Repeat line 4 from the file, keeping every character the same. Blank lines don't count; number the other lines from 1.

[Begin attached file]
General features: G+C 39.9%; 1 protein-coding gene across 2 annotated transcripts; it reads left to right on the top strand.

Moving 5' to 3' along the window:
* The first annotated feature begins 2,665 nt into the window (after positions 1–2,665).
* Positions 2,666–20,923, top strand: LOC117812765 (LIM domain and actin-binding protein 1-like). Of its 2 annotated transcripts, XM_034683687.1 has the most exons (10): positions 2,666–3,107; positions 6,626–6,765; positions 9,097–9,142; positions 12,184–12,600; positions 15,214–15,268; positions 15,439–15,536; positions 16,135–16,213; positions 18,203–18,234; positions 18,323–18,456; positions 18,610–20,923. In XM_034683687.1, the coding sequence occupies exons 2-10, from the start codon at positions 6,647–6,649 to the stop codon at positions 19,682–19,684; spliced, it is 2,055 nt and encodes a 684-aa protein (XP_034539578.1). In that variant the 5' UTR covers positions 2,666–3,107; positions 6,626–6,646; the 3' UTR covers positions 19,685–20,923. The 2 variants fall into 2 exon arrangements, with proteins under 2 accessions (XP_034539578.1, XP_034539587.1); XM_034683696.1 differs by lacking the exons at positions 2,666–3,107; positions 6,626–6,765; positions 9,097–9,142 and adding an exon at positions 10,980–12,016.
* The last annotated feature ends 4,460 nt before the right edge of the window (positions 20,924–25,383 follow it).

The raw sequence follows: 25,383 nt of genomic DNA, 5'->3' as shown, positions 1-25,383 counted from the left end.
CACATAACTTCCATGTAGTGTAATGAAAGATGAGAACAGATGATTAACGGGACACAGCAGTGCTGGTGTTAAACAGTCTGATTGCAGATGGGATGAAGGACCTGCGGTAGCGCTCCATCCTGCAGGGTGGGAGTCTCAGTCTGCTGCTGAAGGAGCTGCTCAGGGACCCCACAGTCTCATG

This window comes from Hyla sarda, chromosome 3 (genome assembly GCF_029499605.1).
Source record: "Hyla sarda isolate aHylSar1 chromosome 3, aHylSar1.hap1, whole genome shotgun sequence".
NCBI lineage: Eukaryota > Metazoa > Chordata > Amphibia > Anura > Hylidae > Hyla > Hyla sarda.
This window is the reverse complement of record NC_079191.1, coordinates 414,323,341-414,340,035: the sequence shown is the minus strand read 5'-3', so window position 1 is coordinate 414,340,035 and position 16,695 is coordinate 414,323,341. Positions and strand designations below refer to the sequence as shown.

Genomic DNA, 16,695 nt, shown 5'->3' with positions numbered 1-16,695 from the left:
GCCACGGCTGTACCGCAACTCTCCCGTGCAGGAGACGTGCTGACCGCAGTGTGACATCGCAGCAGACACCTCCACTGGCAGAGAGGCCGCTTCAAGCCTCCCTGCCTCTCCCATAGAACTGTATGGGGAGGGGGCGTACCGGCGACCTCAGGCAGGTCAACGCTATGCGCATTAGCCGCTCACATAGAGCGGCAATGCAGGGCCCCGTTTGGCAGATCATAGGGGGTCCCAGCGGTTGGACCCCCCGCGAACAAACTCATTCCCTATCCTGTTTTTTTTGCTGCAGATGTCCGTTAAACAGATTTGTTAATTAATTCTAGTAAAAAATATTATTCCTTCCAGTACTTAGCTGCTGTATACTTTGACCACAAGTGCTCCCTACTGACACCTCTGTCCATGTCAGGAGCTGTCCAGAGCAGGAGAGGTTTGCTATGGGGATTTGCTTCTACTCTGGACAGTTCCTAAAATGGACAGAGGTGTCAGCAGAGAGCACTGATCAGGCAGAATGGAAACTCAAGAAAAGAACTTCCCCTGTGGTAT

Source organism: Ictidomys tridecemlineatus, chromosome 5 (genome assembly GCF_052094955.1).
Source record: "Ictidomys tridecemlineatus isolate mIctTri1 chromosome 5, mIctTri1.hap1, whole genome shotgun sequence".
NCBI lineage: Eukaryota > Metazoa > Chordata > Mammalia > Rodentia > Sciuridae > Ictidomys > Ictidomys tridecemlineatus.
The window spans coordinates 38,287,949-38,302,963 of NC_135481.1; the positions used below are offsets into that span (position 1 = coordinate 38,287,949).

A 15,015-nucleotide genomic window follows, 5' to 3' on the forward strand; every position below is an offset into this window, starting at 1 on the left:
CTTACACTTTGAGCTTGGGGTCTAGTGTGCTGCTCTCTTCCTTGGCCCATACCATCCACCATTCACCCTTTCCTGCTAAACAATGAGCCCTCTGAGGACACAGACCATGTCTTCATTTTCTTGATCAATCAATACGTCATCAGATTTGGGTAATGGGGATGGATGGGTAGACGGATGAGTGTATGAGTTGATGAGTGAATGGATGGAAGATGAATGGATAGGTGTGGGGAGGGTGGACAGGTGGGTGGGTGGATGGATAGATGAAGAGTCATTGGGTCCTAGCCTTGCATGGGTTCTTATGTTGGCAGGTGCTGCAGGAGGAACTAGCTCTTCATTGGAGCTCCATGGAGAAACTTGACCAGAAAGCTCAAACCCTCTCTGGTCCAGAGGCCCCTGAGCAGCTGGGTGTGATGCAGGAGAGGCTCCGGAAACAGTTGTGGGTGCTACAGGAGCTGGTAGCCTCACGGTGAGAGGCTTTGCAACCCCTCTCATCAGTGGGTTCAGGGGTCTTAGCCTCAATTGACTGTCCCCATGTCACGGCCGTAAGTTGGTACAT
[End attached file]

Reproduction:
* Positions 2,666–20,923, top strand: LOC117812765 (LIM domain and actin-binding protein 1-like). Of its 2 annotated transcripts, XM_034683687.1 has the most exons (10): positions 2,666–3,107; positions 6,626–6,765; positions 9,097–9,142; positions 12,184–12,600; positions 15,214–15,268; positions 15,439–15,536; positions 16,135–16,213; positions 18,203–18,234; positions 18,323–18,456; positions 18,610–20,923. In XM_034683687.1, the coding sequence occupies exons 2-10, from the start codon at positions 6,647–6,649 to the stop codon at positions 19,682–19,684; spliced, it is 2,055 nt and encodes a 684-aa protein (XP_034539578.1). In that variant the 5' UTR covers positions 2,666–3,107; positions 6,626–6,646; the 3' UTR covers positions 19,685–20,923. The 2 variants fall into 2 exon arrangements, with proteins under 2 accessions (XP_034539578.1, XP_034539587.1); XM_034683696.1 differs by lacking the exons at positions 2,666–3,107; positions 6,626–6,765; positions 9,097–9,142 and adding an exon at positions 10,980–12,016.